Tuesday, May 17, 2022

‘Diaspora Remittance Increase to D40.65 Billion in 2021 or 62.9% of GDP’ CBG’s First Deputy Governor Says

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By Ndey Sowe

Seeku Jaabi, the first Deputy Governor of the Central Bank of The Gambia (CBG), said the 2021 diaspora remittance volume has increased to an unprecedented level of $773.7 million, from $589.81 million in 2020 recording an increase of 31.3%.

Mr. Jaabi made this remark on Saturday, 8 January, 2021 during the Fifth Stake in the National Forum (SNF5), held at the Sir Dawda Kairaba Jawara International Conference Center in Bijilo, under the theme: “Consolidating and Accelerating National Development”, organised by the Migration and Sustainable Development in The Gambia (MSDG) project.

“The 2021 remittances volume is equivalent to D40.65 billion, which represents 62.9% of the annual GDP. In 2018 the total remittance represented 277 billion, with as 18% growth in 2019 which is $328 million, representing 31% of the GDP. In 2020, despite the Covid-19 pandemic, remittance volumes reached at $89 million or 47% of the GDP, and in 2021, a record $773.7 million was received or 62.9% of the GDP,” Deputy Governor Jaabi said.

SNF is a unique mix of diaspora homecoming, policy forum, technical workshops, and professional networking in a one-day dialogue between diaspora-development practitioners, government and Non-State-Actors.

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SNF which is mandated as an annual consultative event in the Gambian Diaspora Strategy and Gambia National Development Plan brings diaspora groups together to engage with Government Ministries, Departments and Agencies, as well as NGOs and CSOs, on a wide range of development matter to contribute towards a formal policy, as well as strategic, thematic and sectorial consultations initiatives by different Government and quasi-government institutions.

Mr. Jaabi added that despite the global pandemic, the Central Bank of The Gambia has considered improving its data recording methodologies by encouraging market operators to supply relevant data in respect to remittances.

“Because of the high accuracy of the data, both the IMF and World Bank now rely on the Central Bank of the Gambia data as the authoritative data for analysis and reporting,” Mr Jaabi remarked; that CBG will further work on remittances with partners to disaggregate the data into construction, consumption, education, health, agriculture among others, to inform policy on the use of remittances.

Professor Gibril Faal, Director for the project on Migration and Sustainable Development in the Gambia (MSDG), said 2021 has been a year that the Gambia witnessed the most democratic elections ever, and underscored the hope of the diaspora in voting during the said elections.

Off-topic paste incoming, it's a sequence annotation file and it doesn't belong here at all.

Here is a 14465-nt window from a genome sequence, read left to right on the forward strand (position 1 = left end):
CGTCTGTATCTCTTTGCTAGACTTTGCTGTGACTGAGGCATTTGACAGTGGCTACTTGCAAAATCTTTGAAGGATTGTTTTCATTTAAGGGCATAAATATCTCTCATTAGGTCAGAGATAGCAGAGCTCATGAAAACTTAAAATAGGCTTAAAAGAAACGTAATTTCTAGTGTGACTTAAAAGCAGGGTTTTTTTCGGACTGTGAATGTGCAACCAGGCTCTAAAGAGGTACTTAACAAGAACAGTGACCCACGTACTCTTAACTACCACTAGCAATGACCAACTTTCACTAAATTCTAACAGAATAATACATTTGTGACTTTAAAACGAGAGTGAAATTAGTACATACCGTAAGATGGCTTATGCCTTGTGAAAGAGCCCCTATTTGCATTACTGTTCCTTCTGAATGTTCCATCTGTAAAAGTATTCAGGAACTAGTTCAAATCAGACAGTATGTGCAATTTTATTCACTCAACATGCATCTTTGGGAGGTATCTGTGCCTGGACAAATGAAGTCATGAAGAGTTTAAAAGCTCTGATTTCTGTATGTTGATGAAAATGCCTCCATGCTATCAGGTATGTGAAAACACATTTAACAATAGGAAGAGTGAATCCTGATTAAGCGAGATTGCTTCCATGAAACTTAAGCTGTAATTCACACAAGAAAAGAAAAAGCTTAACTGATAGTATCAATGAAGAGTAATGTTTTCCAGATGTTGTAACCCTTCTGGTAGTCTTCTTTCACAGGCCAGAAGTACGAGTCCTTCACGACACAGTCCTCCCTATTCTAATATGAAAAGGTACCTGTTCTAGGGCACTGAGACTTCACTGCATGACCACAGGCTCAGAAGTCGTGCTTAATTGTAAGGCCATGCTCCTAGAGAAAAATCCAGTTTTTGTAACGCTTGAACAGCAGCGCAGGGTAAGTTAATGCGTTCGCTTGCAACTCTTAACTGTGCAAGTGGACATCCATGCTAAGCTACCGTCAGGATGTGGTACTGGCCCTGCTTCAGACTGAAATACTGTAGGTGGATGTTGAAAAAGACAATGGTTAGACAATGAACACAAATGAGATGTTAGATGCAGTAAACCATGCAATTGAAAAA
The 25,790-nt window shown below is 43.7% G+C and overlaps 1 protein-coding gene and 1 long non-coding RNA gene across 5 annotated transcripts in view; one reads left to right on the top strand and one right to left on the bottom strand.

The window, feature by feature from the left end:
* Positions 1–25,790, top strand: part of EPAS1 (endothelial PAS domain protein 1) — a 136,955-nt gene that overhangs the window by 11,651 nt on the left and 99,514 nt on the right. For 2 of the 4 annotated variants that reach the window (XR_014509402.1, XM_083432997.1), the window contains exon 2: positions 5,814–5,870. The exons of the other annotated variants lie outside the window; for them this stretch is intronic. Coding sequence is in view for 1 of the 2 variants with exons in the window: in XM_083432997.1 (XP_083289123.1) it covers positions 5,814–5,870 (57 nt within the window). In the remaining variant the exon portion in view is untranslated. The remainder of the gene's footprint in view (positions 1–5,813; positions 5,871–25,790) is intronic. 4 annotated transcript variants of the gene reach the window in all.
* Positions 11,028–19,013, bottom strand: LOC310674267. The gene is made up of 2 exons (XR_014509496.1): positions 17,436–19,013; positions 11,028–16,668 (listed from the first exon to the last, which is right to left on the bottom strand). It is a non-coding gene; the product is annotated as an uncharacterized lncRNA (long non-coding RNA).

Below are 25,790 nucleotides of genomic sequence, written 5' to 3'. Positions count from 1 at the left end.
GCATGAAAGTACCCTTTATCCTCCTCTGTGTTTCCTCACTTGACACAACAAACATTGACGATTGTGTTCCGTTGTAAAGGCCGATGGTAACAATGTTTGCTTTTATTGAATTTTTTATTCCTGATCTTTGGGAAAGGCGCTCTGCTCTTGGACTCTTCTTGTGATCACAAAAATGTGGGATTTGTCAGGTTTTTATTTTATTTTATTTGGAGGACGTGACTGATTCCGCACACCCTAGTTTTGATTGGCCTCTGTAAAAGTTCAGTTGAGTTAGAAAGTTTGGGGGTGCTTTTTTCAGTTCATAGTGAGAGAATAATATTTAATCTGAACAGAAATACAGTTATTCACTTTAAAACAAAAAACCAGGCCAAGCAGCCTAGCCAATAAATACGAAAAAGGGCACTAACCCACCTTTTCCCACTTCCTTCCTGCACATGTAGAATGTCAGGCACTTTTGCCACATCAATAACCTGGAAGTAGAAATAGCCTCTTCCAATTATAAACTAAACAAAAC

Representing the President on this ocassion, Badara Joof, the Minister of Higher Education, Research Science and Technology, said from the first edition of the SNF forum held on 13 January, 2018, the President stated that “we must be vigilant for the opportunity of infrastructural-led development and the opportunity of diaspora-development”; adding since then, his Government has completed a number of major infrastructure projects in rural and urban Gambia.

Mr. Joof noted that the President is humbled by how these developments are positively improving and transforming the lives and livelihoods of citizens and communities.

For his part, Professor Faal anticipated that the Attorney General and Minister of Justice provide some framework to the diaspora for their participation in forthcoming elections and emphasised on the implementation and practicality of policies, plans and ideas.

Professor Faal also hailed the role of the Gambian Diaspora in national development citing the national football team as one example.

Mambury Njie, the Minister of Finance and Economic Affairs, said his ministry will continue to partner with the MSDG project in mainstreaming diaspora finance and introducing innovative financial products to attract diaspora investments.

“As part of efforts to streamline diaspora bonds in our financing strategy, management and the directorate of the Ministry of Finance has prepared a medium-term debt management strategy that is from 2022 to 2026, that incorporates issuing a diaspora bond for infrastructure financing,” Mambury Njie stated; adding in November 2021, the Capital Market Bill was ratified and legislated into act, and that this is a significant milestone in promoting innovative financial solutions from debt to equity financing, to bridge the infrastructural deficiencies in the country.

“In a strive to prepare the market for long dated debt instrument like the diaspora bond, the Ministry of Finance and Economic Affairs has successfully issued D2.3 billion for a three-year Government bond and D2 billion for a five-year bond in 2021, and both were successful in attracting a subscription rate of over 200 percent, with a single digit weighted interest rate,” Mr. Njie remarked.

For the information of the readership, a Diaspora Bond is a debt instrument issued by a country or a private corporation, to raise finance from its oversea diaspora.

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